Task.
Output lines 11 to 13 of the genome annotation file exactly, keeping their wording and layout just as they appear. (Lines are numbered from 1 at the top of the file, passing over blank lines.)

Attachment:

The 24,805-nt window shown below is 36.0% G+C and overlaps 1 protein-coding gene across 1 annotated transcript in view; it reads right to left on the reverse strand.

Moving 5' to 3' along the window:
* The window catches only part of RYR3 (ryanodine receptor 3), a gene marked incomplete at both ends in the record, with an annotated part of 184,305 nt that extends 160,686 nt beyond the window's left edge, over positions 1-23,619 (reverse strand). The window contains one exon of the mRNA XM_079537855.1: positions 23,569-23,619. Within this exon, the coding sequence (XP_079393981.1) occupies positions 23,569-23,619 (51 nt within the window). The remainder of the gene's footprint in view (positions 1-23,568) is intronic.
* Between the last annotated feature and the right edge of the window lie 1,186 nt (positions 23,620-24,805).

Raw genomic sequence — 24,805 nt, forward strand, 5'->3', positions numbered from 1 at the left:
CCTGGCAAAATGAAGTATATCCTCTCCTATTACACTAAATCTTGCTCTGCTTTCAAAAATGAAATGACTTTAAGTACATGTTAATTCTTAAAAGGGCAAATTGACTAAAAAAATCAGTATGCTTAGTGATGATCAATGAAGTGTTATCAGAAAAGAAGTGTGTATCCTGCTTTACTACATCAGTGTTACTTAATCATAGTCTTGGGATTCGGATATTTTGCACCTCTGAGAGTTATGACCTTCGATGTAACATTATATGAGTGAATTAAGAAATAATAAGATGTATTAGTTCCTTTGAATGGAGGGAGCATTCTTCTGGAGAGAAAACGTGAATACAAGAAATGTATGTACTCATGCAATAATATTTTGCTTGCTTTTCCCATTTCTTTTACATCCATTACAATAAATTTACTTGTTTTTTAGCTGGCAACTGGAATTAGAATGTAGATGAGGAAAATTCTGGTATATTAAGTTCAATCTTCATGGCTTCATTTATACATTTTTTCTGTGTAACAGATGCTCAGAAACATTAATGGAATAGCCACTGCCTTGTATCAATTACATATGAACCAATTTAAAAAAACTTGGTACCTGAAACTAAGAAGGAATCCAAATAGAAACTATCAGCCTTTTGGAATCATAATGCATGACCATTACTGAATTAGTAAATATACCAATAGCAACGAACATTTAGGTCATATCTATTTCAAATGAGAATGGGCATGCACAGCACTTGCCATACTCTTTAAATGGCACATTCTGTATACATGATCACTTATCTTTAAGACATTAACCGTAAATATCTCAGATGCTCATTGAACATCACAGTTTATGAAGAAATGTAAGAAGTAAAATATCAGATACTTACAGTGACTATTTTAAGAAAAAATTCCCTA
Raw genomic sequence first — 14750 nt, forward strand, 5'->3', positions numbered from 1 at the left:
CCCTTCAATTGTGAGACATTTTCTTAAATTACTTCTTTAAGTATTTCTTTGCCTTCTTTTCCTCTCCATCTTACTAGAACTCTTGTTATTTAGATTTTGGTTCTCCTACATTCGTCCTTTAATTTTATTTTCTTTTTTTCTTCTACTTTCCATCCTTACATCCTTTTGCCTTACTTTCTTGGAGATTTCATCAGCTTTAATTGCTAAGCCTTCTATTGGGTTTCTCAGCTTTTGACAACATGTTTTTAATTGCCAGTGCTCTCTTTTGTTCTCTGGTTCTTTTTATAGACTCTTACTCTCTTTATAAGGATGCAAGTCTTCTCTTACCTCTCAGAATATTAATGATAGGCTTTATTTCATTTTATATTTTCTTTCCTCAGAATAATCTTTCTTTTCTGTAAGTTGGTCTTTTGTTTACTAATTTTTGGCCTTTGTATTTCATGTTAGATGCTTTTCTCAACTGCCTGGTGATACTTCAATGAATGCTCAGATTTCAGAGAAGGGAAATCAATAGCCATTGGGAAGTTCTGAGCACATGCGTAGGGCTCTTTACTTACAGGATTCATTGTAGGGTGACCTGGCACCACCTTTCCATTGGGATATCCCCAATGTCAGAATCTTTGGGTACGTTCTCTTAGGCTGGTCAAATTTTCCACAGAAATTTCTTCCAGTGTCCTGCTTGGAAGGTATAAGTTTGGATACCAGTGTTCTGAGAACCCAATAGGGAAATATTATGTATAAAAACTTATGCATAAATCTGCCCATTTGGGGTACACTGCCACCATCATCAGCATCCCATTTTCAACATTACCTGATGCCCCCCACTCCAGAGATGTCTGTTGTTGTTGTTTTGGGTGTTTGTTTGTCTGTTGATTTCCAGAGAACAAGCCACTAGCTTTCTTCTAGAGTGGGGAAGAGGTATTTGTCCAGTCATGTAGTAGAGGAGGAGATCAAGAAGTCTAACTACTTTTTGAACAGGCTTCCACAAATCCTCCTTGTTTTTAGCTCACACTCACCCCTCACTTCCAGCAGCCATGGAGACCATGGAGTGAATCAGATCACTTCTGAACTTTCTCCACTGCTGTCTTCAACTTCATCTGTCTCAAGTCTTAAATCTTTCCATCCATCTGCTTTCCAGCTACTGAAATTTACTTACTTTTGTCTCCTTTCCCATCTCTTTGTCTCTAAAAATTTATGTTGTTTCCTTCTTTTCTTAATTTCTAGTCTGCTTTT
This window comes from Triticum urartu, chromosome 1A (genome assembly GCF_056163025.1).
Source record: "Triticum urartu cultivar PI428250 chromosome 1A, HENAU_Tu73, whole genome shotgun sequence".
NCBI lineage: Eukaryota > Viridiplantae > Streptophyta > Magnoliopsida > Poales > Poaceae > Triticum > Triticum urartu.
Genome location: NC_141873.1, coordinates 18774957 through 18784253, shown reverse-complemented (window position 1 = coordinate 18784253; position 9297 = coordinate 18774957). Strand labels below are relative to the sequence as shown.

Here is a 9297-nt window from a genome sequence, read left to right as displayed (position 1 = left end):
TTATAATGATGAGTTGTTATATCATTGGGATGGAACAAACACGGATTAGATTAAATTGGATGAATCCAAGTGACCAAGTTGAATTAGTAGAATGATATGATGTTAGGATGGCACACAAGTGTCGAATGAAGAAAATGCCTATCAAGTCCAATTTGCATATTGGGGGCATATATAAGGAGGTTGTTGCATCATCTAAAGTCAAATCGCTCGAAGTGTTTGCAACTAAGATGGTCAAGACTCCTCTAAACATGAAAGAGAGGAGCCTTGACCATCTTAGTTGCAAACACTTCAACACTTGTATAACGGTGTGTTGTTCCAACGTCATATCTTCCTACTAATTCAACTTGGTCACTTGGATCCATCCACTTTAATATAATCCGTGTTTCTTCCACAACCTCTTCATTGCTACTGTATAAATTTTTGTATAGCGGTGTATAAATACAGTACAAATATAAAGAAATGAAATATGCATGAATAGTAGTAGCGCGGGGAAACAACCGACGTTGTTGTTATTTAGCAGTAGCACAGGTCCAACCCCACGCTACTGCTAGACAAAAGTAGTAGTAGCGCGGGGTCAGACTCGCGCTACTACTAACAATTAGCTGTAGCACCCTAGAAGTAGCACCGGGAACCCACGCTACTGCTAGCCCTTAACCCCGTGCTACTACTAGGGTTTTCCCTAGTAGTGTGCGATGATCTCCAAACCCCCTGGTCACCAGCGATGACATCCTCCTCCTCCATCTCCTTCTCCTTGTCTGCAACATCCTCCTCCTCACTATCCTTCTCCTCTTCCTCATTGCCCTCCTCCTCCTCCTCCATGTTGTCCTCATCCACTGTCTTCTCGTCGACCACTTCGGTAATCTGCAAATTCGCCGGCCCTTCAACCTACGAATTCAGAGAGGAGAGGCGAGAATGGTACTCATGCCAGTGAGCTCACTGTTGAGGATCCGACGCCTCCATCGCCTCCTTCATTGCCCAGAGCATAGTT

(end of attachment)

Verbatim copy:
NCBI lineage: Eukaryota > Viridiplantae > Streptophyta > Magnoliopsida > Poales > Poaceae > Triticum > Triticum urartu.
Genome location: NC_141873.1, coordinates 18774957 through 18784253, shown reverse-complemented (window position 1 = coordinate 18784253; position 9297 = coordinate 18774957). Strand labels below are relative to the sequence as shown.

Here is a 9297-nt window from a genome sequence, read left to right as displayed (position 1 = left end):